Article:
Nitrogen and phosphorus are important limiting nutrients in lakes and ponds. Because of this, they are the determining factors in the amount of phytoplankton growth that takes place in lakes and ponds. When there is a large input of nitrogen and phosphorus (from sewage and runoff from fertilized lawns and farms, for example), the growth of algae skyrockets, resulting in a large accumulation of algae called an algal bloom . Algal blooms ((Figure)) can become so extensive that they reduce light penetration in water. They may also release toxic byproducts into the water, contaminating any drinking water taken from that source. In addition, the lake or pond becomes aphotic, and photosynthetic plants cannot survive. When the algae die and decompose, severe oxygen depletion of the water occurs. Fishes and other organisms that require oxygen are then more likely to die, resulting in a dead zone. Lake Erie and the Gulf of Mexico represent freshwater and marine habitats where phosphorus control and storm water runoff pose significant environmental challenges.


Rivers and Streams

Rivers and streams are continuously moving bodies of water that carry large amounts of water from the source, or headwater, to a lake or ocean. The largest rivers include the Nile River in Africa, the Amazon River in South America, and the Mississippi River in North America.

Abiotic features of rivers and streams vary along the length of the river or stream. Streams begin at a point of origin referred to as source water . The source water is usually cold, low in nutrients, and clear. The channel (the width of the river or stream) is narrower than at any other place along the length of the river or stream. Because of this, the current is often faster here than at any other point of the river or stream.

The fast-moving water results in minimal silt accumulation at the bottom of the river or stream therefore, the water is usually clear and free of debris. Photosynthesis here is mostly attributed to algae that are growing on rocks the swift current inhibits the growth of phytoplankton. An additional input of energy can come from leaves and other organic material that fall downstream into the river or stream, as well as from trees and other plants that border the water. When the leaves decompose, the organic material and nutrients in the leaves are returned to the water. Plants and animals have adapted to this fast-moving water. For instance, leeches (phylum Annelida) have elongated bodies and suckers on the anterior and ventral areas of the body. These suckers attach to the substrate, keeping the leech anchored in place, and are also used to attach to their prey. Freshwater trout species (phylum Chordata) are an important predator in these fast-moving rivers and streams.

As the river or stream flows away from the source, the width of the channel gradually widens and the current slows. This slow-moving water, caused by the gradient decrease and the volume increase as tributaries unite, has more sedimentation. Phytoplankton can also be suspended in slow-moving water. Therefore, the water will not be as clear as it is near the source. The water is also warmer. Worms (phylum Annelida) and insects (phylum Arthropoda) can be found burrowing into the mud. The higher order predator vertebrates (phylum Chordata) include waterfowl, frogs, and fishes. These predators must find food in these slow moving, sometimes murky, waters and, unlike the trout in the waters at the source, these vertebrates may not be able to use vision as their primary sense to find food. Instead, they are more likely to use taste or chemical cues to find prey.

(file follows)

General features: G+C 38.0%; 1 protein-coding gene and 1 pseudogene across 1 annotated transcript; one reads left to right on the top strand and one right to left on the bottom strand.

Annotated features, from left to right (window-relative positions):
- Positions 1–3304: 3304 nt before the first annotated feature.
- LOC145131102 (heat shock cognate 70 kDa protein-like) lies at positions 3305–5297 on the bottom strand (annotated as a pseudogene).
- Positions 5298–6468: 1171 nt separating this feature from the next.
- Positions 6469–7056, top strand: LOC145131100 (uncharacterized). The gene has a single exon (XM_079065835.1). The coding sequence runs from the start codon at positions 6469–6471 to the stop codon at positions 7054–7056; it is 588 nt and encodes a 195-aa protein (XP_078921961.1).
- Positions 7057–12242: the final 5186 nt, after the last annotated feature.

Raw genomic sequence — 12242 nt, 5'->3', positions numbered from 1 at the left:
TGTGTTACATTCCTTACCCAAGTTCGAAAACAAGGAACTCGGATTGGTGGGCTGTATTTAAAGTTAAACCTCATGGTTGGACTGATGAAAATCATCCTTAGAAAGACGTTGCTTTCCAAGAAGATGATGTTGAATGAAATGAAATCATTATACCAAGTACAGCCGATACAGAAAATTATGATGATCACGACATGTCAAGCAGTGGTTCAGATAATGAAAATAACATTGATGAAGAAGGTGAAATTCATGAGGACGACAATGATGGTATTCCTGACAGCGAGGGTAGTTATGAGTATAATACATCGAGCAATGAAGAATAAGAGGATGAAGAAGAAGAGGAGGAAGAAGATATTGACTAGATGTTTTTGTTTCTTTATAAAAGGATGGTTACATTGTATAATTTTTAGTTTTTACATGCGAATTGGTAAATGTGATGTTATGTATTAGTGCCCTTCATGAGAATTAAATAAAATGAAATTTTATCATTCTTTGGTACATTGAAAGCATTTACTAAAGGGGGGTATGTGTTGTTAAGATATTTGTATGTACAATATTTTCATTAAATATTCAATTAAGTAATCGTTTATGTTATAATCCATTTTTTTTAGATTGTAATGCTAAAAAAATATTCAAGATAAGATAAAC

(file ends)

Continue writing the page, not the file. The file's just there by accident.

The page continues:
Wetlands

Wetlands are environments in which the soil is either permanently or periodically saturated with water. Wetlands are different from lakes because wetlands are shallow bodies of water whereas lakes vary in depth. Emergent vegetation consists of wetland plants that are rooted in the soil but have portions of leaves, stems, and flowers extending above the water’s surface. There are several types of wetlands including marshes, swamps, bogs, mudflats, and salt marshes ((Figure)). The three shared characteristics among these types—what makes them wetlands—are their hydrology, hydrophytic vegetation, and hydric soils.


Freshwater marshes and swamps are characterized by slow and steady water flow. Bogs, however, develop in depressions where water flow is low or nonexistent. Bogs usually occur in areas where there is a clay bottom with poor percolation of water. (Percolation is the movement of water through the pores in the soil or rocks.) The water found in a bog is stagnant and oxygen-depleted because the oxygen used during the decomposition of organic matter is not readily replaced. As the oxygen in the water is depleted, decomposition slows. This leads to a buildup of acids and a lower water pH. The lower pH creates challenges for plants because it limits the available nitrogen. As a result, some bog plants (such as sundews, pitcher plants, and Venus flytraps) capture insects in order to extract the nitrogen from their bodies. Bogs have low net primary productivity because the water found in bogs has low levels of nitrogen and oxygen.

Section Summary

Aquatic ecosystems include both saltwater and freshwater biomes. The abiotic factors important for the structuring of aquatic ecosystems can be different than those seen in terrestrial systems. Sunlight is a driving force behind the structure of forests and also is an important factor in bodies of water, especially those that are very deep, because of the role of photosynthesis in sustaining certain organisms.